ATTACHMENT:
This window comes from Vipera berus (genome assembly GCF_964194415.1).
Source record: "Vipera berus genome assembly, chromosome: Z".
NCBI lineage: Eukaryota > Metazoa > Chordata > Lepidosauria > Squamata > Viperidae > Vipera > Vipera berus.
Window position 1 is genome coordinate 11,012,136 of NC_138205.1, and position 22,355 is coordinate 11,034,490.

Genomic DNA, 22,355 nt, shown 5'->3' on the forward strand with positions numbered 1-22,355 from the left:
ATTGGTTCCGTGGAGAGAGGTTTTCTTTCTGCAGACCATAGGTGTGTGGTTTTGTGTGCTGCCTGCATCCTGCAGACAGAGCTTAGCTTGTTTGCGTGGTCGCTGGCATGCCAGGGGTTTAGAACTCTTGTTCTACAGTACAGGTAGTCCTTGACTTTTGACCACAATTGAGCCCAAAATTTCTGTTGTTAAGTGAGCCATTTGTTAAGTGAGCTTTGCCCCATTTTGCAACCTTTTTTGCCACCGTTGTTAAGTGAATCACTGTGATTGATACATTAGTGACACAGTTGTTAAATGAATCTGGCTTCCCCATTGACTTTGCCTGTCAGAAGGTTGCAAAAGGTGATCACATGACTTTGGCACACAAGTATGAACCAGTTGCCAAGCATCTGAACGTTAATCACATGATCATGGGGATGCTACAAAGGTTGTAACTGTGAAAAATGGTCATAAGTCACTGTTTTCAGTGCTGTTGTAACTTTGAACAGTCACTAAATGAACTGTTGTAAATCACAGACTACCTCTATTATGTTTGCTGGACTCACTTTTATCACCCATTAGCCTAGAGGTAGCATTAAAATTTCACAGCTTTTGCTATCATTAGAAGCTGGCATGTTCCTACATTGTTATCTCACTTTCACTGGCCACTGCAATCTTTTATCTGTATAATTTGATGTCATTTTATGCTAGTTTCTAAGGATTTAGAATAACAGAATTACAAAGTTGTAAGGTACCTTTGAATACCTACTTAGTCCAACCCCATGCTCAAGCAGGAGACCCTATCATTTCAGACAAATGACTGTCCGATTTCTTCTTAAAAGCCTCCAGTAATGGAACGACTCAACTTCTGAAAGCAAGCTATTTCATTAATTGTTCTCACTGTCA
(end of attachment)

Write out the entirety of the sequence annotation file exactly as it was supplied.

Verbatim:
This window comes from Vipera berus (genome assembly GCF_964194415.1).
Source record: "Vipera berus genome assembly, chromosome: Z".
NCBI lineage: Eukaryota > Metazoa > Chordata > Lepidosauria > Squamata > Viperidae > Vipera > Vipera berus.
Window position 1 is genome coordinate 11,012,136 of NC_138205.1, and position 22,355 is coordinate 11,034,490.

Genomic DNA, 22,355 nt, shown 5'->3' on the forward strand with positions numbered 1-22,355 from the left:
ATTGGTTCCGTGGAGAGAGGTTTTCTTTCTGCAGACCATAGGTGTGTGGTTTTGTGTGCTGCCTGCATCCTGCAGACAGAGCTTAGCTTGTTTGCGTGGTCGCTGGCATGCCAGGGGTTTAGAACTCTTGTTCTACAGTACAGGTAGTCCTTGACTTTTGACCACAATTGAGCCCAAAATTTCTGTTGTTAAGTGAGCCATTTGTTAAGTGAGCTTTGCCCCATTTTGCAACCTTTTTTGCCACCGTTGTTAAGTGAATCACTGTGATTGATACATTAGTGACACAGTTGTTAAATGAATCTGGCTTCCCCATTGACTTTGCCTGTCAGAAGGTTGCAAAAGGTGATCACATGACTTTGGCACACAAGTATGAACCAGTTGCCAAGCATCTGAACGTTAATCACATGATCATGGGGATGCTACAAAGGTTGTAACTGTGAAAAATGGTCATAAGTCACTGTTTTCAGTGCTGTTGTAACTTTGAACAGTCACTAAATGAACTGTTGTAAATCACAGACTACCTCTATTATGTTTGCTGGACTCACTTTTATCACCCATTAGCCTAGAGGTAGCATTAAAATTTCACAGCTTTTGCTATCATTAGAAGCTGGCATGTTCCTACATTGTTATCTCACTTTCACTGGCCACTGCAATCTTTTATCTGTATAATTTGATGTCATTTTATGCTAGTTTCTAAGGATTTAGAATAACAGAATTACAAAGTTGTAAGGTACCTTTGAATACCTACTTAGTCCAACCCCATGCTCAAGCAGGAGACCCTATCATTTCAGACAAATGACTGTCCGATTTCTTCTTAAAAGCCTCCAGTAATGGAACGACTCAACTTCTGAAAGCAAGCTATTTCATTAATTGTTCTCACTGTCA